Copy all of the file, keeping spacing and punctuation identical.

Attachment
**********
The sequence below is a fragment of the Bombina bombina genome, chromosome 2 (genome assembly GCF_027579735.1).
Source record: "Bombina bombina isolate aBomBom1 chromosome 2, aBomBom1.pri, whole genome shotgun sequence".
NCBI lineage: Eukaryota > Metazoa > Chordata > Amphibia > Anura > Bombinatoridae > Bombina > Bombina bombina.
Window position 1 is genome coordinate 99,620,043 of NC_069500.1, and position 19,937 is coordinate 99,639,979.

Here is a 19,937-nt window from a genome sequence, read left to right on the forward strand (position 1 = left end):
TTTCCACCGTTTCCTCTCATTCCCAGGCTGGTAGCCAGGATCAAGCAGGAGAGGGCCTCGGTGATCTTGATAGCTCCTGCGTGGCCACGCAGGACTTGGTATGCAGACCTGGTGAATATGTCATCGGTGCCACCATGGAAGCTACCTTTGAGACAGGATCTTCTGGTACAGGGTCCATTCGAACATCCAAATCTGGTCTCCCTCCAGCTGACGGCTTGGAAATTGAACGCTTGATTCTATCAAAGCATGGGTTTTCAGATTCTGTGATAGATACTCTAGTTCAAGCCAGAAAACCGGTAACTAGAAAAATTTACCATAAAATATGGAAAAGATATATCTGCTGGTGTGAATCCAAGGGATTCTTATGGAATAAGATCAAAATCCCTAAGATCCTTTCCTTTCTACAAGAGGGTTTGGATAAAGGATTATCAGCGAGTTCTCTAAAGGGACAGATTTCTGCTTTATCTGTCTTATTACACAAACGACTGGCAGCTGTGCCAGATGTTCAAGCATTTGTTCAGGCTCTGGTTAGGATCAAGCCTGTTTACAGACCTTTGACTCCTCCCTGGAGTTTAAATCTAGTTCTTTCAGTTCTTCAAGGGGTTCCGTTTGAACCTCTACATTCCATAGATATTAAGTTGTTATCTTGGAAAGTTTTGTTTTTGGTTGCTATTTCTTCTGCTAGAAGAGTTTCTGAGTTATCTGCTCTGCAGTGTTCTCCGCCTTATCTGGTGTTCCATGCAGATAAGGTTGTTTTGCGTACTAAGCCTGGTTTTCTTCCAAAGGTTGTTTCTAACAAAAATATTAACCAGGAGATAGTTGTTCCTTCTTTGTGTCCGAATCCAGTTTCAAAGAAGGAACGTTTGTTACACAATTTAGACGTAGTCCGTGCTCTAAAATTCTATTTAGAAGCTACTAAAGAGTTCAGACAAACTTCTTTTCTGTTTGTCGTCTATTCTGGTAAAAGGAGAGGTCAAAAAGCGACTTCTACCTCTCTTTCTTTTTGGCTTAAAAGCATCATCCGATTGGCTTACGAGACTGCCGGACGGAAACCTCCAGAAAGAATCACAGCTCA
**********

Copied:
The sequence below is a fragment of the Bombina bombina genome, chromosome 2 (genome assembly GCF_027579735.1).
Source record: "Bombina bombina isolate aBomBom1 chromosome 2, aBomBom1.pri, whole genome shotgun sequence".
NCBI lineage: Eukaryota > Metazoa > Chordata > Amphibia > Anura > Bombinatoridae > Bombina > Bombina bombina.
Window position 1 is genome coordinate 99,620,043 of NC_069500.1, and position 19,937 is coordinate 99,639,979.

Here is a 19,937-nt window from a genome sequence, read left to right on the forward strand (position 1 = left end):
TTTCCACCGTTTCCTCTCATTCCCAGGCTGGTAGCCAGGATCAAGCAGGAGAGGGCCTCGGTGATCTTGATAGCTCCTGCGTGGCCACGCAGGACTTGGTATGCAGACCTGGTGAATATGTCATCGGTGCCACCATGGAAGCTACCTTTGAGACAGGATCTTCTGGTACAGGGTCCATTCGAACATCCAAATCTGGTCTCCCTCCAGCTGACGGCTTGGAAATTGAACGCTTGATTCTATCAAAGCATGGGTTTTCAGATTCTGTGATAGATACTCTAGTTCAAGCCAGAAAACCGGTAACTAGAAAAATTTACCATAAAATATGGAAAAGATATATCTGCTGGTGTGAATCCAAGGGATTCTTATGGAATAAGATCAAAATCCCTAAGATCCTTTCCTTTCTACAAGAGGGTTTGGATAAAGGATTATCAGCGAGTTCTCTAAAGGGACAGATTTCTGCTTTATCTGTCTTATTACACAAACGACTGGCAGCTGTGCCAGATGTTCAAGCATTTGTTCAGGCTCTGGTTAGGATCAAGCCTGTTTACAGACCTTTGACTCCTCCCTGGAGTTTAAATCTAGTTCTTTCAGTTCTTCAAGGGGTTCCGTTTGAACCTCTACATTCCATAGATATTAAGTTGTTATCTTGGAAAGTTTTGTTTTTGGTTGCTATTTCTTCTGCTAGAAGAGTTTCTGAGTTATCTGCTCTGCAGTGTTCTCCGCCTTATCTGGTGTTCCATGCAGATAAGGTTGTTTTGCGTACTAAGCCTGGTTTTCTTCCAAAGGTTGTTTCTAACAAAAATATTAACCAGGAGATAGTTGTTCCTTCTTTGTGTCCGAATCCAGTTTCAAAGAAGGAACGTTTGTTACACAATTTAGACGTAGTCCGTGCTCTAAAATTCTATTTAGAAGCTACTAAAGAGTTCAGACAAACTTCTTTTCTGTTTGTCGTCTATTCTGGTAAAAGGAGAGGTCAAAAAGCGACTTCTACCTCTCTTTCTTTTTGGCTTAAAAGCATCATCCGATTGGCTTACGAGACTGCCGGACGGAAACCTCCAGAAAGAATCACAGCTCA